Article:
Interfaith Alliance Disappointed in the House’s Passage of the War Memorial Protection Act

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Washington, D.C. — Today, the U.S. House of Representatives passed the War Memorial Protection Act (H.R. 290), which would allow the government to erect religious symbols as war memorials. The legislation is an attempt to circumvent a 9th U.S. Circuit Court of Appeals decision that the 43-foot Mt. Soledad Latin cross war memorial is an unconstitutional violation of the First Amendment.  Interfaith Alliance joined an amicus brief in this case, and Interfaith Alliance President Rev. Dr. C. Welton Gaddy issued the following statement in response to today’s vote:

 

I am both troubled by and disappointed in the House’s passage of the War Memorial Protection Act today.  Though there are times when the government can appropriately include religious symbols and imagery on public land, a memorial featuring a Latin cross as the only symbol seems far from appropriate.  What this legislation does is set our government up to fail by putting it in a position in which it must choose between religious symbols and thus, between religions, in direct opposition to the tenets of our First Amendment.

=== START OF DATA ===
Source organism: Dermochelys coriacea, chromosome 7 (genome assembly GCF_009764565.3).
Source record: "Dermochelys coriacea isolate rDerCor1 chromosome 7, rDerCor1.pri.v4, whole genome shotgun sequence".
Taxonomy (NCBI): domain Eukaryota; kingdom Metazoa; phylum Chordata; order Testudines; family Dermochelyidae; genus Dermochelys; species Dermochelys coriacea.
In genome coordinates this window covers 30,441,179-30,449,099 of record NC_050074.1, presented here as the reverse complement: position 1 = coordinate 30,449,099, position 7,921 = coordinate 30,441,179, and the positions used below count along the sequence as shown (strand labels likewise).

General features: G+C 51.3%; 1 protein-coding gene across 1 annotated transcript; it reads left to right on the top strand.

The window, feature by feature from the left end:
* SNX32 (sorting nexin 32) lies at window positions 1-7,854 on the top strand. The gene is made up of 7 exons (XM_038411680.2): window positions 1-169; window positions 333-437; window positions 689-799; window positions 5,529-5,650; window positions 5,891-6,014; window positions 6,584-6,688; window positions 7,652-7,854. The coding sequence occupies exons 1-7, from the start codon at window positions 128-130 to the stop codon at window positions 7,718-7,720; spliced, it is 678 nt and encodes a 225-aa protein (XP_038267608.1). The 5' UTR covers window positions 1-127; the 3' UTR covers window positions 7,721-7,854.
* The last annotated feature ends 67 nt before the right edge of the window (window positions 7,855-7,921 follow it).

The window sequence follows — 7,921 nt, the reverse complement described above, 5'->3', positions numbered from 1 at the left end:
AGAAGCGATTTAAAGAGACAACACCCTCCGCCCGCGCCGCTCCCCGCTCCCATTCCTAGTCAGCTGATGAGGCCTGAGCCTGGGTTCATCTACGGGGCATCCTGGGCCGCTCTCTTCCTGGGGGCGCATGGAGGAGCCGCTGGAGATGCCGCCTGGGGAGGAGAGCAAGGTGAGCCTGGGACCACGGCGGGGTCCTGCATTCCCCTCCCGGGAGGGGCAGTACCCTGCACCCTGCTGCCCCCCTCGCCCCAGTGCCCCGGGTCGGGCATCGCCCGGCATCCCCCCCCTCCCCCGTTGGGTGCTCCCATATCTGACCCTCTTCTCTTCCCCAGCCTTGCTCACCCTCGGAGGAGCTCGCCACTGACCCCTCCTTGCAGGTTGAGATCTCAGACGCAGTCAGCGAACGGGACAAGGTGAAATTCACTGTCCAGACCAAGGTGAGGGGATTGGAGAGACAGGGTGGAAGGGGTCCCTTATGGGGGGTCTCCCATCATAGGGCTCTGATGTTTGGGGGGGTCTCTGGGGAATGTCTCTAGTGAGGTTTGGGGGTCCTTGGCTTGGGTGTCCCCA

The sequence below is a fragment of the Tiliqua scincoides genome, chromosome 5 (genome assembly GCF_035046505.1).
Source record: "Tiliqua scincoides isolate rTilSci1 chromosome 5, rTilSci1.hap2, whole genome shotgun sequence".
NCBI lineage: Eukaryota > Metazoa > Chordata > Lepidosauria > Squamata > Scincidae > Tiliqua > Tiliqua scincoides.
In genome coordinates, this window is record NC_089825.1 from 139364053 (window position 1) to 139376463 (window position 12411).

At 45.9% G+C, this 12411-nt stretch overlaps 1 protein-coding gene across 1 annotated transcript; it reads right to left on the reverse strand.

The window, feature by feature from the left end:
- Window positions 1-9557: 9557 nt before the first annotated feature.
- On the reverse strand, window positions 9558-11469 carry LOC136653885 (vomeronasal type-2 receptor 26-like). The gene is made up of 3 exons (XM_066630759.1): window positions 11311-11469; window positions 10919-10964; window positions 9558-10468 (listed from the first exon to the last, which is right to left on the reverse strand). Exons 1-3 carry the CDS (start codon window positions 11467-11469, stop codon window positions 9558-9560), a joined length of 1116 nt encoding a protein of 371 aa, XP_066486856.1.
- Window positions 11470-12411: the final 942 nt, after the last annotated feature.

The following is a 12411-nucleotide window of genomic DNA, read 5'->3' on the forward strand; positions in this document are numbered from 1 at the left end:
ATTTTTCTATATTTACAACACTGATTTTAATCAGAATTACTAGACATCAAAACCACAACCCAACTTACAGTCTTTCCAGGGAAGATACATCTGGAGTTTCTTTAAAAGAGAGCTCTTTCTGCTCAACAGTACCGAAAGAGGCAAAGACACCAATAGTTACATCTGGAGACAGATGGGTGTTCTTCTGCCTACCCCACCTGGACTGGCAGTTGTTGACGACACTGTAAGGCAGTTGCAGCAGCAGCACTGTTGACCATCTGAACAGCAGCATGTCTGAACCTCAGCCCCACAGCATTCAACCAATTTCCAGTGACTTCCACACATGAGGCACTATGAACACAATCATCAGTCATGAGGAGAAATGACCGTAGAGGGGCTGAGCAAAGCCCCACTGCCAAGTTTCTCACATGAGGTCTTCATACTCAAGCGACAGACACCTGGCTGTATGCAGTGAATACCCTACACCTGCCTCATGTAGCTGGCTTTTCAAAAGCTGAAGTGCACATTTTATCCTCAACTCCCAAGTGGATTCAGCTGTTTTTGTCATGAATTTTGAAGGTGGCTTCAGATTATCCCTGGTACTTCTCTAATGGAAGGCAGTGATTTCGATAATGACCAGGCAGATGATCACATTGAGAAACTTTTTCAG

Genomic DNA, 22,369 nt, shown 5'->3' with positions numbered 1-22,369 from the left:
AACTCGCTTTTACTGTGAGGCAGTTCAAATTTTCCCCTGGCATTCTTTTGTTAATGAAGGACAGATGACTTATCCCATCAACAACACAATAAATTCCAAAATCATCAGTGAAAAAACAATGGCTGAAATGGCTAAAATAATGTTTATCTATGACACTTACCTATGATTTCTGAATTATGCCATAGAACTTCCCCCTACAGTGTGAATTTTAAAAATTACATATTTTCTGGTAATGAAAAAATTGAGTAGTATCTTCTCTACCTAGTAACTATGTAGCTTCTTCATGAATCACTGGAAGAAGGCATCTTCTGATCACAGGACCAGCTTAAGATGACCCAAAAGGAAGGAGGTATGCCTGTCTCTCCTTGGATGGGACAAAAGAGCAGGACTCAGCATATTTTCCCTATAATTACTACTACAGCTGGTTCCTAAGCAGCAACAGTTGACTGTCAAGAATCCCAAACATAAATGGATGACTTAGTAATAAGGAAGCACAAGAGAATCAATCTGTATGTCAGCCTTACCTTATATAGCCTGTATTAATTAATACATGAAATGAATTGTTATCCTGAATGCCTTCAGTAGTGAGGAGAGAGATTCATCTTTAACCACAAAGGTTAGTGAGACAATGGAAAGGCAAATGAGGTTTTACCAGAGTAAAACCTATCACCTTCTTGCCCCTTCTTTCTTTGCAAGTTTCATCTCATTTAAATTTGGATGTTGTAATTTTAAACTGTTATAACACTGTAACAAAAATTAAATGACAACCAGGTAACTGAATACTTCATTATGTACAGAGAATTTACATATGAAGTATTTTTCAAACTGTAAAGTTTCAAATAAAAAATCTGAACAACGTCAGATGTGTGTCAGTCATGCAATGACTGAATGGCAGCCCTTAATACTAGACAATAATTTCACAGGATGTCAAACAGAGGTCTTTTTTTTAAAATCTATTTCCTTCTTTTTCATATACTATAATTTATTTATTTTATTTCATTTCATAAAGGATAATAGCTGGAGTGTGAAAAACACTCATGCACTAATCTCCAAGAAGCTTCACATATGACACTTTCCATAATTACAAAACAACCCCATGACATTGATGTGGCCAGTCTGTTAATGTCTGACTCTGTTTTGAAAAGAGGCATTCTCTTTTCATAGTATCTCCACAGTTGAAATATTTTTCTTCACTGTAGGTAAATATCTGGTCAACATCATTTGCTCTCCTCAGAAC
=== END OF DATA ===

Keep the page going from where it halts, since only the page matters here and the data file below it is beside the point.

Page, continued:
At issue here is not the Free Exercise right of soldiers, who have sacrificed their lives for our nation, to be able to have a symbol of the faith of their choosing on their headstones.  Nor is this an issue of whether a host of religious symbols representing the faiths of the fallen can be included in a private, or even a government-created, war memorial. Simply put, this legislation could allow the government to build crosses as monuments to our fallen soldiers.

 

Such a move would be both bad for government—placing it in the unconstitutional position of showing preference for one religion over another—and bad for religion—reducing the age-old symbols of our faiths to secularized markers. Those who have fallen in battle for our country often have done so while protecting the rights that are the cornerstone of our democracy and, specifically, our First Amendment.  Central to these defining characteristics are our religious liberties—the ones jeopardized should this bill become law.